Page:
Wood is usually lighter than water and floats. Sure, there are sorts that are heavy enough to sink right away, like Dark Iron or Mangrove, most roots like Red Moorwood will float, though and in the worst case destroy the layout, when the aquarium tank is flooded. A pretty classic solution is to water the wood in a different container for a few weeks. The roots will be sufficiently soaked with water and sink to the ground. However, this is a very time- and space consuming process. It is also advisable to change the water from time to time in order to remove substances released from the wood and to supply fresh, oxygen-rich water.This prevents decay. For the same reasons, the container should be open for gas exchange to take place.
Another option is to water the wood directly in the aquarium. It is used as an aquarium decoration in the designated places but weighted down or fixed in a way. When simultanously using stones as hardscape, they can be used to weigh the driwftwood down. For example, stones are left on the wood for a while until they have enough dead weight. Then you can remove the stones again.
Downside: This doesn’t look very good in the aquarium during that time. It is more optically pleasing to wedge wood between stone structures or fix it with glue, silicone or cable ties. Evident fixings can be excellently masked using plants, e.g. with mosses.
Here a root was neatly wedged between the stones. This looks very natural.
With cable ties, wood can be easily fixed on stones.
Especially Red Moorwood tends to suffer from slimy, bacterial coats after being submerged. This is absolutely harmless and usually only a temporary phenomenon. With a hose, the bacterial film can be easily siphoned off. In particular, invertebrates such as snails and shrimps enjoy the slimy surface and eat it reliably.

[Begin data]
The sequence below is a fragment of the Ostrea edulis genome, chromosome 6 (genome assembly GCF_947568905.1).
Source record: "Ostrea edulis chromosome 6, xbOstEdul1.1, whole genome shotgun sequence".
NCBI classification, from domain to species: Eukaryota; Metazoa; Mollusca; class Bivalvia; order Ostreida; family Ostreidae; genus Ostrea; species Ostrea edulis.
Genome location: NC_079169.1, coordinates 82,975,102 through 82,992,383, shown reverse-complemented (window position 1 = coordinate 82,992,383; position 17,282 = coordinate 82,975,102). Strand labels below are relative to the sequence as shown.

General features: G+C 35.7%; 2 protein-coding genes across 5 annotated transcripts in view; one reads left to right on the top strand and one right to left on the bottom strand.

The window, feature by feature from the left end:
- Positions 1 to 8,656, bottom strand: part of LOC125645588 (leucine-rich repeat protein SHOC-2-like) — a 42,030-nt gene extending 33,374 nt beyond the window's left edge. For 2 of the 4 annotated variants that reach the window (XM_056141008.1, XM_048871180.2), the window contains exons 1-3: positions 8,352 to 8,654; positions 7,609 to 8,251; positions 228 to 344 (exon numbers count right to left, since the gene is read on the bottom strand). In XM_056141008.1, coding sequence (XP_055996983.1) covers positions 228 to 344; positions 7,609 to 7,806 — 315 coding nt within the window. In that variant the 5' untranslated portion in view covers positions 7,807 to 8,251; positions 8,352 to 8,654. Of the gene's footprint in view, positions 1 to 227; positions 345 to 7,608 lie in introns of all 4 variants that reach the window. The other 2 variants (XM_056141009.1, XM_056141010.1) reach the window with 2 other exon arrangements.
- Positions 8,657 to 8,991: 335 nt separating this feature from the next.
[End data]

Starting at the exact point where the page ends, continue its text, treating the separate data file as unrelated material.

More compact sorts like Dark Iron or Mangrove may initially discolour the water quite severely. Due to the increased release of humic substances, the aquarium water gets a brown tint. With several generous water changes, this problem can be gotten rid of with some time. Alternatively, Seachem Purigen can be used as a filter medium, removing all discolourations in a short time.
Many aquarists are looking for the one, perfect root for their design idea. This might even be possible, if a sufficient selection of driftwood is at hand. Nevertheless it is much easier, accepting the wood as a malleable design element. This includes, among other things:
- A perfect piece of driftwood can be assembled from several smaller pieces.
- Unsuitable pieces or branches can be removed by sawing or breaking them off and even glueing them into another, more suitable spot.
- Straight cut edges or other unsightly spots can be easily embellished with mosses and other epiphytes.
- It creates a much more harmonious impression, if only one kind of wood is used in the layout.
Driftwood can be splendidly greened with so-called epiphytes. Apart from mosses, various ferns, Anubias or the recently popular Bucephalandras. Most of those plants will grow onto the wood with time. A detailed guide on how to attach epiphytes to the decoration during set-up, can be found in the article "Planting aquarium plants".